But of course, such a policy cannot continue forever. Quantitative easing must eventually come to an end—a fact even Fed officials often note. It is this ominous thought that sparked last month’s scare. Lower unemployment signals economic recovery. Economic recovery signals a sooner end to the Fed’s bond-buying and bailouts.

A similar episode occurred earlier this year when Federal Reserve Chairman Ben Bernanke hinted that quantitative easing may taper off if inflation remains steady and unemployment continues to drop. The stock market lost 4.3 percent over the three trading days following his comments.

U.S. Treasury Securities

This last episode was different, though, because no announcement was needed. The strong jobs report alone was enough to spook investors even before the Fed could announce changes to quantitative easing. What is good news at almost any other time and in any other place is bad news on Wall Street today.

This spells disaster for the American economy. The same quantitative easing policy designed to decrease unemployment is itself the cause of investors’ fear of strong jobs reports and other positive economic news in general. The fact that lower unemployment hurts the stock market means the Fed has created a lose-lose situation whereby lowering unemployment creates a simultaneous collapse in stock prices. They have kept up their money-printing too long. The Fed has become its own worst enemy.

But even worse, the Federal Reserve has pitted Wall Street against the American people by inadvertently linking lower unemployment with lower stock prices. Big banks now have reason to want high unemployment in order to extend the life of quantitative easing. While bankers themselves do not make economic policy, they do control the flow of money into and out of their vaults. They can tighten and expand credit. Conspiracy theories aside, banks do have considerable power over the rate of economic growth, and knowing that investors at-large fear a slow-down to quantitative easing does anything but encourage them to help speed up the recovery process.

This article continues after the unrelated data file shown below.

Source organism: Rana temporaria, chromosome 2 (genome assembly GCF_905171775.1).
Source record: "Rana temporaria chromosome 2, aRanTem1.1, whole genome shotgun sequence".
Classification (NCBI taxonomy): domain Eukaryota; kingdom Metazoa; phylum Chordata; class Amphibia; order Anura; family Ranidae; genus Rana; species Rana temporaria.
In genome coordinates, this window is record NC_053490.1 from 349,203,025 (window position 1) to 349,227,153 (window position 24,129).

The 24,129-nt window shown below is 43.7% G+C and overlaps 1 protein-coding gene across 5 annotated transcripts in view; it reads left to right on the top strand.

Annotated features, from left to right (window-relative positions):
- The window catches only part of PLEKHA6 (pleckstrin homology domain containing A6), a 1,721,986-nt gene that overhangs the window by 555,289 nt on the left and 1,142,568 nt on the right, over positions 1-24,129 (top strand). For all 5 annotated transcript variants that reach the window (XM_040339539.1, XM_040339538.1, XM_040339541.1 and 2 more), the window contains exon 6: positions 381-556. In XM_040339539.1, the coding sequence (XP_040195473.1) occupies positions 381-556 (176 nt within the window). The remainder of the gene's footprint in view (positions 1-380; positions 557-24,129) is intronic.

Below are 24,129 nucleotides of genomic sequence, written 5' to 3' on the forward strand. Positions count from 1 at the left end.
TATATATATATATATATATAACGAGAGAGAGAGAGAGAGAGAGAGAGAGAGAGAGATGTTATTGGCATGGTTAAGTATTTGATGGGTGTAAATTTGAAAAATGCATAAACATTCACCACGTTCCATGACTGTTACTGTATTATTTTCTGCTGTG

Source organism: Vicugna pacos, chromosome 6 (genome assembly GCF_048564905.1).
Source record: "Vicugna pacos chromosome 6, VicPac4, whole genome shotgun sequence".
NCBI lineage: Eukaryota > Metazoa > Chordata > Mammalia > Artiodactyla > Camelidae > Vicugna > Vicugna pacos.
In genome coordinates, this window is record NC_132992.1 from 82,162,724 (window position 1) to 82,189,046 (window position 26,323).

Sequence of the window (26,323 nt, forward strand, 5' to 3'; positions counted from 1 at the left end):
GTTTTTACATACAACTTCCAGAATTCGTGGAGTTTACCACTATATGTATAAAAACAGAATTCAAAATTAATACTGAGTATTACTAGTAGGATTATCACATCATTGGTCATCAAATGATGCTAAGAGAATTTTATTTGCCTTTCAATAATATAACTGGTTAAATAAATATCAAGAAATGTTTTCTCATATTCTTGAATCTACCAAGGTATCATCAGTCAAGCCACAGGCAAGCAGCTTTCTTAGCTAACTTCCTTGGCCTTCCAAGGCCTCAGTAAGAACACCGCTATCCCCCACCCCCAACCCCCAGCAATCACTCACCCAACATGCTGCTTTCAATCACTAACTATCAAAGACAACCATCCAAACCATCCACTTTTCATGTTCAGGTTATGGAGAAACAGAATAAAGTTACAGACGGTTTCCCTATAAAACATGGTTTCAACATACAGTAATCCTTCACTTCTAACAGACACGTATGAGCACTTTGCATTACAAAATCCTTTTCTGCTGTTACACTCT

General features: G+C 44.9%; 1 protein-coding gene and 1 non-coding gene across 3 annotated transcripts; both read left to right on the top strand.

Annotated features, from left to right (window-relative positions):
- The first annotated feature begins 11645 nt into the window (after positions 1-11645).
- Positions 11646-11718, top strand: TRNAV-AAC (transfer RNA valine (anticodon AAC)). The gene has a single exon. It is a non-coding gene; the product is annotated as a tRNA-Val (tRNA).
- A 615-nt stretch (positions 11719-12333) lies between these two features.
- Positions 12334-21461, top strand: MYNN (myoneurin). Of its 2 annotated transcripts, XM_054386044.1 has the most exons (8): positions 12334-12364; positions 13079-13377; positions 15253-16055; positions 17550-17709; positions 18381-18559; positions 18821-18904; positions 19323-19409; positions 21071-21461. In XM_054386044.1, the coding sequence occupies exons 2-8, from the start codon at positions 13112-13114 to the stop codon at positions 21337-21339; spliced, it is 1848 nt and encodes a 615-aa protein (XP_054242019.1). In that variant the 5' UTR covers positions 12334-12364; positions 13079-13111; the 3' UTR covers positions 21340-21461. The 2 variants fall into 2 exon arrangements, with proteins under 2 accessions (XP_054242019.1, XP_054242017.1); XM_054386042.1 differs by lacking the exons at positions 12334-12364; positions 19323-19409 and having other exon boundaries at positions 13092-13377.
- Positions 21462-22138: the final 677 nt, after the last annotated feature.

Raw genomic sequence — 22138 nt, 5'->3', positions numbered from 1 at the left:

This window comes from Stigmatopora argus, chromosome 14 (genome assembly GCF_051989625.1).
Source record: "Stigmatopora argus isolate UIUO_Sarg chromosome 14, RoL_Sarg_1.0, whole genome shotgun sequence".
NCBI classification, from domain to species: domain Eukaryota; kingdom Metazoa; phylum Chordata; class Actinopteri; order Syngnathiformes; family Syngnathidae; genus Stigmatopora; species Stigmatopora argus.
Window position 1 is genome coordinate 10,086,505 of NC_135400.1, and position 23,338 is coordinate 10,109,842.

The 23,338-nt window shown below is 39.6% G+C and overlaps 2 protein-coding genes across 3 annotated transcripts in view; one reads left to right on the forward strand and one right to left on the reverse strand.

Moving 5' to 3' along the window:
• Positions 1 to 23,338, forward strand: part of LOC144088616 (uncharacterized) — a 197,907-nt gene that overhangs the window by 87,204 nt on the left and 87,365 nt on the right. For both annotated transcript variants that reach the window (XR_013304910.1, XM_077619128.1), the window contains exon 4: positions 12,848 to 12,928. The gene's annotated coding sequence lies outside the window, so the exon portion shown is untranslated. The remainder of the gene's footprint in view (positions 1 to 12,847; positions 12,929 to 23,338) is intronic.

While high unemployment will never be good news for the real economy, that doesn’t mean that financial institutions and the economic powers that be will always feel the same crunch. When economic stimulus is directly linked to the unemployment rate, like the Fed has done with quantitative easing, those depending on stimulus for their profits should only be expected to react negatively to news of job growth.

Placing Blame Where Blame is Due

This article was originally published at Valuesandcapitalism.com on November 29, 2013.

In his book “Life at the Bottom,” Dr. Theodore Dalrymple describes the common behaviors that he observes in many of his lower-class patients. Among the most apparent of these is an attitude of “dishonest fatalism”—a consistent unwillingness to accept blame.

“The knife went in,” said one patient awaiting his trial for first-degree murder. Another blamed his thieving ways on an insatiable addiction to the thrill of stealing—an addiction he expects the doctor to treat. A third insists his “head just went,” to explain away his assaulting a companion.

While Dalrymple beats me in time spent with lower-class criminals, I know just the attitude he describes. I see it all the time, and not just among the poor.

It goes like this: As human beings find themselves in dire financial, medical, social or emotional circumstances, they often cope with guilt by shifting blame from themselves to others, or even to objects. Whether the discomfort is or is not their own fault, they explain their situation in terms of how their environment is responsible for it. Unemployment is caused by greedy managers; obesity by the availability of fatty foods; divorce by unreasonable spouses; laziness by clinical depression. Whatever the problem, its cause (and solution, for that matter) is fate—someone or something beyond the victim’s control.

Dalrymple is hardly alone in noting the implications of this attitude on poverty and working-class crime. In fact, entire studies exist on the psychology of the lower class as it pertains to control over their financial future and their motivation to escape the poverty cycle.

But fatalistic thinking is not unique to the poor. In some way or another, we all pass the blame for our problems to avoid the pain of recognizing our own deficiencies. And in our era of big government, politicians are the most common scapegoat. Whether to explain unemployment, failing schools and even obesity, liberals and conservatives alike target bad policy as the prime mover behind the nation’s biggest economic and social problems.

Of course, much of this blame is deserved. Governments at every level are generally poorly-managed and financially insolvent. Officials are often short-sighted—motivated by special interests more than by their constituents’ well-being.

But blaming government can also be dangerous, as it often masks underlying personal deficiencies that only contribute to the problem at hand.

Take, for example, America’s student loan crisis. According to the Federal Reserve, Americans now own more than $1.2 trillion of student loan debt, prompting some economists to call the program “unsustainable.” Only 40 percent of student loan borrowers make their scheduled payments, and almost 10 percent of all loans in repayment are delinquent.